Author(s): Jo Marchant
In 1900, a group of sponge divers blown off course in the Mediterranean discovered an Ancient Greek shipwreck dating from around 70 BC. Lying unnoticed for months amongst their hard-won haul was what appeared to be a formless lump of corroded rock, which turned out to be the most stunning scientific artefact we have from antiquity. For more than a century this 'Antikythera mechanism' puzzled academics, but now, more than 2000 years after the device was lost at sea, scientists have pieced together its intricate workings. In "Decoding the Heavens", Jo Marchant tells for the first time the story of the 100-year quest to understand this ancient computer. Along the way she unearths a diverse cast of remarkable characters - ranging from Archimedes to Jacques Cousteau - and explores the deep roots of modern technology not only in Ancient Greece, the Islamic world and medieval Europe.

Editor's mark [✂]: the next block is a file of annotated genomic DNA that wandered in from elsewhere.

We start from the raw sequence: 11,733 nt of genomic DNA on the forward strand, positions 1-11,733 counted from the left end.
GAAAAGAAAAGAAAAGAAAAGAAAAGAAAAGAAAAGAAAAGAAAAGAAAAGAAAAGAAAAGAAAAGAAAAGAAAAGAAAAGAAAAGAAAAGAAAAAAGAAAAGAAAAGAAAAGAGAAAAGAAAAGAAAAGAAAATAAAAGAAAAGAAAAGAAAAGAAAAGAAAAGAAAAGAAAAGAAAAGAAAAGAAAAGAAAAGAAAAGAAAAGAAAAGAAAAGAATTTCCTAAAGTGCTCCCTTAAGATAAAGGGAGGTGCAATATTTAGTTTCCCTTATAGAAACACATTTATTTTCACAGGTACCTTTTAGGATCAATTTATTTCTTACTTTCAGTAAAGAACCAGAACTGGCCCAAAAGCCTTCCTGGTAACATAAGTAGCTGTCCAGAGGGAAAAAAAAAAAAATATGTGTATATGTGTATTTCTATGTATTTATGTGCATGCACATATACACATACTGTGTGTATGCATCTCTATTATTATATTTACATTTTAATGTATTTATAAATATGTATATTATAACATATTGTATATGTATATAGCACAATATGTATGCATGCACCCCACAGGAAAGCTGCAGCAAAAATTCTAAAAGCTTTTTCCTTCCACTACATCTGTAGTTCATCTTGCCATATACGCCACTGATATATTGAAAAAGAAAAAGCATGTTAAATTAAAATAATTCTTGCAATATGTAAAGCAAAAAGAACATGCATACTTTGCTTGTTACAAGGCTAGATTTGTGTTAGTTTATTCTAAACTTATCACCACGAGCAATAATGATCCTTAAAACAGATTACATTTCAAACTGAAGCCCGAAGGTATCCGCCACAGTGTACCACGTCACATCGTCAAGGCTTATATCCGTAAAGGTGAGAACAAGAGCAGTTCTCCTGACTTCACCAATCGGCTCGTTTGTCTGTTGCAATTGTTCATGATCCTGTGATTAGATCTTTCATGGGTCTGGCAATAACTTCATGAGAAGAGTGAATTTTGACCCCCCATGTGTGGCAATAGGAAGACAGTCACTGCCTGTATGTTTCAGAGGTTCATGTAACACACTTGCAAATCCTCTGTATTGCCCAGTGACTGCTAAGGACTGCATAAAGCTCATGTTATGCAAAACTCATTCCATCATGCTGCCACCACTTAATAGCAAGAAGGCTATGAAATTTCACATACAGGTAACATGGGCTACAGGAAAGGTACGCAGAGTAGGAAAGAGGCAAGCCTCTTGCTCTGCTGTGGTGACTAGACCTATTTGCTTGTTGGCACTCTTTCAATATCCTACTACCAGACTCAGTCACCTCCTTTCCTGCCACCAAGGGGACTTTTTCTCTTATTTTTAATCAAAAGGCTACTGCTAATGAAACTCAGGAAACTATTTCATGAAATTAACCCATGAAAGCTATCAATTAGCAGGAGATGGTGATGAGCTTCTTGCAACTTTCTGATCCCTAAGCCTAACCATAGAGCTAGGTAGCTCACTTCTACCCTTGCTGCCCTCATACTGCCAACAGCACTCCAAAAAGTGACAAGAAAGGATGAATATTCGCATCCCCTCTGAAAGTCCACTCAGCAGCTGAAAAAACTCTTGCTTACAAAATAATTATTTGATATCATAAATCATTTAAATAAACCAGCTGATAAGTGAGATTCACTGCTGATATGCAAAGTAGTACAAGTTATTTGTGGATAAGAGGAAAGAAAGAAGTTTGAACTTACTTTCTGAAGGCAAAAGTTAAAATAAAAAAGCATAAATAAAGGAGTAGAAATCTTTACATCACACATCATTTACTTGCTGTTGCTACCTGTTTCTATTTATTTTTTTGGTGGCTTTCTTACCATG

The fascinating story of the discovery of, and subsequent quest to decode, the world's first computer
Jo Marchant is Opinion Editor at New Scientist magazine. She has a PhD in medical microbiology and has been a science journalist for nine years. She spent three years of that as an editor at the journal Nature, and her articles have also appeared in the Guardian and The Economist. She lives with her boyfriend in Brixton, London.